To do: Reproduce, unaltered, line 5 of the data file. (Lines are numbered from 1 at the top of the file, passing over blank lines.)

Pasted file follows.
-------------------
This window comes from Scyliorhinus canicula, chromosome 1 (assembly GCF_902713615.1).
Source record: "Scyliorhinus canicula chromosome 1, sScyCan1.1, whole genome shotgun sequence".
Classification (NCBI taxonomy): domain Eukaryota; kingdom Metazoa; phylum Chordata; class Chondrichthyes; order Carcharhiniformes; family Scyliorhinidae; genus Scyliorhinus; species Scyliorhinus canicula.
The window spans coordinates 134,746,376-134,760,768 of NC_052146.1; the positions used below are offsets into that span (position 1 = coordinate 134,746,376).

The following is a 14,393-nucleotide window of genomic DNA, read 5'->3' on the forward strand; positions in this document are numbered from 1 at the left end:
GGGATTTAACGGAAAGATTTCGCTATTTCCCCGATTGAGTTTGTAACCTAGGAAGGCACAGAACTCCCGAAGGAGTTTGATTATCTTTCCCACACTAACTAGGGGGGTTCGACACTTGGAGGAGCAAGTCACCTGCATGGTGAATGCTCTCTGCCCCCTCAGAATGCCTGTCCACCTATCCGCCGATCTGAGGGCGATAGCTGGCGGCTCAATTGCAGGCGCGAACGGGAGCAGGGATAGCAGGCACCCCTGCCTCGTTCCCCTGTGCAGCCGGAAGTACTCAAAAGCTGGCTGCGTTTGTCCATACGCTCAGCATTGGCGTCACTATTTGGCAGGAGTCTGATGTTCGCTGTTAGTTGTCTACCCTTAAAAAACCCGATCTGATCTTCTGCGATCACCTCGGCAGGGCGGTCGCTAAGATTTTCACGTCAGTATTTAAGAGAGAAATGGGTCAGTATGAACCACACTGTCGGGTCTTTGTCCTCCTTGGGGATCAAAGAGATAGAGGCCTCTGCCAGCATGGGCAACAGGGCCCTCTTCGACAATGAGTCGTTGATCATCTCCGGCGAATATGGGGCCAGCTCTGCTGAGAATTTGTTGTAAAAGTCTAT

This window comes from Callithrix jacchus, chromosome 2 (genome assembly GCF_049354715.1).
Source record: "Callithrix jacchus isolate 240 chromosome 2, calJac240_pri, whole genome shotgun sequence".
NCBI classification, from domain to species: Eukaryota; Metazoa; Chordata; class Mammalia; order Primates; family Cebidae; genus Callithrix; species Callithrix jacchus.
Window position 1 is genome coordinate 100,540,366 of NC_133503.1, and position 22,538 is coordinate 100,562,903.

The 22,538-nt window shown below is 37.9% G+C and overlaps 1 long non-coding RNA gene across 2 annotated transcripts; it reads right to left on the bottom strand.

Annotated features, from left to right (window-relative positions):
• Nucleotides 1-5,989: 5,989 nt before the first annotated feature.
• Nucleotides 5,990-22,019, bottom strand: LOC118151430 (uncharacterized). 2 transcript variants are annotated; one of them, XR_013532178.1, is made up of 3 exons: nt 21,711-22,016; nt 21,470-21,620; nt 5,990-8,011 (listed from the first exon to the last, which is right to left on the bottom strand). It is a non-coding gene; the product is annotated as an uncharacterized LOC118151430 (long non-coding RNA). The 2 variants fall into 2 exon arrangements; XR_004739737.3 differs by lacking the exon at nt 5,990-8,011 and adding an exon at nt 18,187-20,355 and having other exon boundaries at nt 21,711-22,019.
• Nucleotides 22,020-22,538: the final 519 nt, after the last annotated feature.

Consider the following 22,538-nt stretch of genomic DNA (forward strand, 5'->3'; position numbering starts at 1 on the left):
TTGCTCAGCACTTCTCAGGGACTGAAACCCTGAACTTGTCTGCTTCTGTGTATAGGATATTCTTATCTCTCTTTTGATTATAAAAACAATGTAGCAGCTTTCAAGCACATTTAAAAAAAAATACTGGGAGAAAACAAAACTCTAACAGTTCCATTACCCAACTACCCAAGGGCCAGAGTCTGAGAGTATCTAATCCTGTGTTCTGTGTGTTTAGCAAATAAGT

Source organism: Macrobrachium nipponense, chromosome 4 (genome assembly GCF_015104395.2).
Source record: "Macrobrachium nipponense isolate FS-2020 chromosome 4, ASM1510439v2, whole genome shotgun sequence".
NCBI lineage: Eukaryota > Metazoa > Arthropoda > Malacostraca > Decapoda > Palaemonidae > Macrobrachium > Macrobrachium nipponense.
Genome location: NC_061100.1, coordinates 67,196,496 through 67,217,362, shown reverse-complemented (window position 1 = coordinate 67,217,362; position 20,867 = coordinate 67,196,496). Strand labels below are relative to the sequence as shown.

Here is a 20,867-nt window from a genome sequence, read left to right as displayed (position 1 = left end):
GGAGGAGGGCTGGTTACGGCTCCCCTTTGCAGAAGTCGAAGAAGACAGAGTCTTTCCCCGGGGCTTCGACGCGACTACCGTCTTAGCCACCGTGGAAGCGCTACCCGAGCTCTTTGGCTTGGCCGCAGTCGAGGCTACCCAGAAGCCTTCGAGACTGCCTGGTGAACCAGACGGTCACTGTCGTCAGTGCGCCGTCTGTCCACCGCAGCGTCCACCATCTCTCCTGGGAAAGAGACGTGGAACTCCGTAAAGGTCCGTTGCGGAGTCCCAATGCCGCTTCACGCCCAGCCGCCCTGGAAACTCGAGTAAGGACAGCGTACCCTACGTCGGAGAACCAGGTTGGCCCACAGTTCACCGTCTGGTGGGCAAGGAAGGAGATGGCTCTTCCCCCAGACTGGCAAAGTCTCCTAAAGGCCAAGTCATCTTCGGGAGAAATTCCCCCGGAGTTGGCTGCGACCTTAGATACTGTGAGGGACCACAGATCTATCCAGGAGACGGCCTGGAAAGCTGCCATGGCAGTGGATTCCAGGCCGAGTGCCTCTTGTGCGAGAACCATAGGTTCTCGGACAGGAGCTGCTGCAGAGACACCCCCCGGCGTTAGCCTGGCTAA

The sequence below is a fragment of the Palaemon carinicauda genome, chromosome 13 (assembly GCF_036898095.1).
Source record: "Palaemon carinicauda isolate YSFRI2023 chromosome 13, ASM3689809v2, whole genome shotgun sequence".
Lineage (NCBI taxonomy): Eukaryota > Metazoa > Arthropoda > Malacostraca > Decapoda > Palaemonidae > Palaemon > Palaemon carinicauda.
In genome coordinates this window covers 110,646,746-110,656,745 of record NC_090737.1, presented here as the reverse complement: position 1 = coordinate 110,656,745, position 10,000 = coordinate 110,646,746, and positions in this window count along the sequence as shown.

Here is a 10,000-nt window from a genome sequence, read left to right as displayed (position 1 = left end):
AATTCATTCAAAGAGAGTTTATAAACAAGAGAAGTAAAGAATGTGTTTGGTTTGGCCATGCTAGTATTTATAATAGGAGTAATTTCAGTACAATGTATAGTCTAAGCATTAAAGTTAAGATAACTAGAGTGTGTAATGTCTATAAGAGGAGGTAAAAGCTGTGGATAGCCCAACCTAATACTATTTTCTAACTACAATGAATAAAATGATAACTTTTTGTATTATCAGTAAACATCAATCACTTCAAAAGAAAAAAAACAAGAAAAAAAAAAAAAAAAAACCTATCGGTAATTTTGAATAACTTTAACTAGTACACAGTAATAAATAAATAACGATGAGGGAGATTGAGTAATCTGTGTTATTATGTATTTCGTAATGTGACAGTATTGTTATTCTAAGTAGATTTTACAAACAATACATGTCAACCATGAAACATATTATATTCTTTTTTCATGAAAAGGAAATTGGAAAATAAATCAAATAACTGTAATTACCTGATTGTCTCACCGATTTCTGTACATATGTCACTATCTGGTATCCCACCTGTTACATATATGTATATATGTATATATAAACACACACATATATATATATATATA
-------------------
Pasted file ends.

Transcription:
The following is a 14,393-nucleotide window of genomic DNA, read 5'->3' on the forward strand; positions in this document are numbered from 1 at the left end: